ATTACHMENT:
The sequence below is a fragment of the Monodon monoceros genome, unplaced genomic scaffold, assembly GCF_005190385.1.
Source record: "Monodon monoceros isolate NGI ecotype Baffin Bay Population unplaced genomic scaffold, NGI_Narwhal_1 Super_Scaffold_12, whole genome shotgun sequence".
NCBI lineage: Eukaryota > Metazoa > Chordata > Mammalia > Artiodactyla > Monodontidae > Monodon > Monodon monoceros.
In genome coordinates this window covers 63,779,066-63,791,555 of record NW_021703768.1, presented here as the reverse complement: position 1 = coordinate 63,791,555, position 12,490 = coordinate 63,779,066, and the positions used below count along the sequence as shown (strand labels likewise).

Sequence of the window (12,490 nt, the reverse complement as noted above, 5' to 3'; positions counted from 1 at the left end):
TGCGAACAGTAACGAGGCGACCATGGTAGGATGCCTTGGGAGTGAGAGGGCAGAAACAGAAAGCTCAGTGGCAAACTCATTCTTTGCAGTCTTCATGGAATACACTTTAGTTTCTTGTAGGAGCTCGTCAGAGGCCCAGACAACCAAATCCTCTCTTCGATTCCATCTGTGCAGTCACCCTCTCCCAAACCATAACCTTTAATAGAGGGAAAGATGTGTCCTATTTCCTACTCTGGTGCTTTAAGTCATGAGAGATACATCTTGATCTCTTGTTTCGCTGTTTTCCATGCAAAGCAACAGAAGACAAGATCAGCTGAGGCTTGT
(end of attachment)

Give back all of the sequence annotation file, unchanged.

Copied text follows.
The sequence below is a fragment of the Monodon monoceros genome, unplaced genomic scaffold, assembly GCF_005190385.1.
Source record: "Monodon monoceros isolate NGI ecotype Baffin Bay Population unplaced genomic scaffold, NGI_Narwhal_1 Super_Scaffold_12, whole genome shotgun sequence".
NCBI lineage: Eukaryota > Metazoa > Chordata > Mammalia > Artiodactyla > Monodontidae > Monodon > Monodon monoceros.
In genome coordinates this window covers 63,779,066-63,791,555 of record NW_021703768.1, presented here as the reverse complement: position 1 = coordinate 63,791,555, position 12,490 = coordinate 63,779,066, and the positions used below count along the sequence as shown (strand labels likewise).

Sequence of the window (12,490 nt, the reverse complement as noted above, 5' to 3'; positions counted from 1 at the left end):
TGCGAACAGTAACGAGGCGACCATGGTAGGATGCCTTGGGAGTGAGAGGGCAGAAACAGAAAGCTCAGTGGCAAACTCATTCTTTGCAGTCTTCATGGAATACACTTTAGTTTCTTGTAGGAGCTCGTCAGAGGCCCAGACAACCAAATCCTCTCTTCGATTCCATCTGTGCAGTCACCCTCTCCCAAACCATAACCTTTAATAGAGGGAAAGATGTGTCCTATTTCCTACTCTGGTGCTTTAAGTCATGAGAGATACATCTTGATCTCTTGTTTCGCTGTTTTCCATGCAAAGCAACAGAAGACAAGATCAGCTGAGGCTTGT